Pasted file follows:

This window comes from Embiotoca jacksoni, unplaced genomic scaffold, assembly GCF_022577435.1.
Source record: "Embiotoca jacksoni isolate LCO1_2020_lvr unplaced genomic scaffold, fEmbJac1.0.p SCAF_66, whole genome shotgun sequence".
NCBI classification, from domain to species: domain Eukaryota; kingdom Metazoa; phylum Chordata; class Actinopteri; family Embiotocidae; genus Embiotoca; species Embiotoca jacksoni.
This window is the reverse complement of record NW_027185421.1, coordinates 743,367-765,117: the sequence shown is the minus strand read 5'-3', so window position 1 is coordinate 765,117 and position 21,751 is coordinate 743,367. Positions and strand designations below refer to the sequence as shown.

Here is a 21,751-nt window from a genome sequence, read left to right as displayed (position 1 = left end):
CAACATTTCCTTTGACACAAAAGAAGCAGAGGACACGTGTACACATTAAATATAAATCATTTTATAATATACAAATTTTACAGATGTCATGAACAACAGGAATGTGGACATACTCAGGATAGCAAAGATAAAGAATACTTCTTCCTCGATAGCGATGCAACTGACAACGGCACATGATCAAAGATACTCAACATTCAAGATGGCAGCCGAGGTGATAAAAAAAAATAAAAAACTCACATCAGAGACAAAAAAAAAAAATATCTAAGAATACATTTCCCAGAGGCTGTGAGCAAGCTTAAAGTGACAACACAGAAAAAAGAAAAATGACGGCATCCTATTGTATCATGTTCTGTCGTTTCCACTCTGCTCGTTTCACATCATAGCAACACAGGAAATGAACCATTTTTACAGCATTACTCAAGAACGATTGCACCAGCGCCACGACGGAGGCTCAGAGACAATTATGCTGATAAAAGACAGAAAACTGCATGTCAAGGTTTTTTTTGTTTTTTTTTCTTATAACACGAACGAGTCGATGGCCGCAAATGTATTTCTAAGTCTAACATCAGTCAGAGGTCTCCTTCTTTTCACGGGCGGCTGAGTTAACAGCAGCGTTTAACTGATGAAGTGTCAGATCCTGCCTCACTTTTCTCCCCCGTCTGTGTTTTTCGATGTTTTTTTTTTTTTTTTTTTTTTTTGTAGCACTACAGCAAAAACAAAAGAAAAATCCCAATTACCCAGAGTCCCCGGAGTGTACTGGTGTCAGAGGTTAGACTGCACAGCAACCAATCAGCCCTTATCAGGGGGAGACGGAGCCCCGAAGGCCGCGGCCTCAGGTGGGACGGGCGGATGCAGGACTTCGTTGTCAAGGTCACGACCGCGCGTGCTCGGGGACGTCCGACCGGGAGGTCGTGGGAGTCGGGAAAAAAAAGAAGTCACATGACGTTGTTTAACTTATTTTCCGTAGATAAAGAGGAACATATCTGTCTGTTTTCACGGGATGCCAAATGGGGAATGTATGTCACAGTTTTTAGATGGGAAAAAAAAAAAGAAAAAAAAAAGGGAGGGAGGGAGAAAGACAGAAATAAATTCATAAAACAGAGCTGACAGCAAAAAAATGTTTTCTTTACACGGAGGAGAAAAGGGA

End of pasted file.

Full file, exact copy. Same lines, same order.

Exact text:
This window comes from Embiotoca jacksoni, unplaced genomic scaffold, assembly GCF_022577435.1.
Source record: "Embiotoca jacksoni isolate LCO1_2020_lvr unplaced genomic scaffold, fEmbJac1.0.p SCAF_66, whole genome shotgun sequence".
NCBI classification, from domain to species: domain Eukaryota; kingdom Metazoa; phylum Chordata; class Actinopteri; family Embiotocidae; genus Embiotoca; species Embiotoca jacksoni.
This window is the reverse complement of record NW_027185421.1, coordinates 743,367-765,117: the sequence shown is the minus strand read 5'-3', so window position 1 is coordinate 765,117 and position 21,751 is coordinate 743,367. Positions and strand designations below refer to the sequence as shown.

Here is a 21,751-nt window from a genome sequence, read left to right as displayed (position 1 = left end):
CAACATTTCCTTTGACACAAAAGAAGCAGAGGACACGTGTACACATTAAATATAAATCATTTTATAATATACAAATTTTACAGATGTCATGAACAACAGGAATGTGGACATACTCAGGATAGCAAAGATAAAGAATACTTCTTCCTCGATAGCGATGCAACTGACAACGGCACATGATCAAAGATACTCAACATTCAAGATGGCAGCCGAGGTGATAAAAAAAAATAAAAAACTCACATCAGAGACAAAAAAAAAAAATATCTAAGAATACATTTCCCAGAGGCTGTGAGCAAGCTTAAAGTGACAACACAGAAAAAAGAAAAATGACGGCATCCTATTGTATCATGTTCTGTCGTTTCCACTCTGCTCGTTTCACATCATAGCAACACAGGAAATGAACCATTTTTACAGCATTACTCAAGAACGATTGCACCAGCGCCACGACGGAGGCTCAGAGACAATTATGCTGATAAAAGACAGAAAACTGCATGTCAAGGTTTTTTTTGTTTTTTTTTCTTATAACACGAACGAGTCGATGGCCGCAAATGTATTTCTAAGTCTAACATCAGTCAGAGGTCTCCTTCTTTTCACGGGCGGCTGAGTTAACAGCAGCGTTTAACTGATGAAGTGTCAGATCCTGCCTCACTTTTCTCCCCCGTCTGTGTTTTTCGATGTTTTTTTTTTTTTTTTTTTTTTTTGTAGCACTACAGCAAAAACAAAAGAAAAATCCCAATTACCCAGAGTCCCCGGAGTGTACTGGTGTCAGAGGTTAGACTGCACAGCAACCAATCAGCCCTTATCAGGGGGAGACGGAGCCCCGAAGGCCGCGGCCTCAGGTGGGACGGGCGGATGCAGGACTTCGTTGTCAAGGTCACGACCGCGCGTGCTCGGGGACGTCCGACCGGGAGGTCGTGGGAGTCGGGAAAAAAAAGAAGTCACATGACGTTGTTTAACTTATTTTCCGTAGATAAAGAGGAACATATCTGTCTGTTTTCACGGGATGCCAAATGGGGAATGTATGTCACAGTTTTTAGATGGGAAAAAAAAAAAGAAAAAAAAAAGGGAGGGAGGGAGAAAGACAGAAATAAATTCATAAAACAGAGCTGACAGCAAAAAAATGTTTTCTTTACACGGAGGAGAAAAGGGA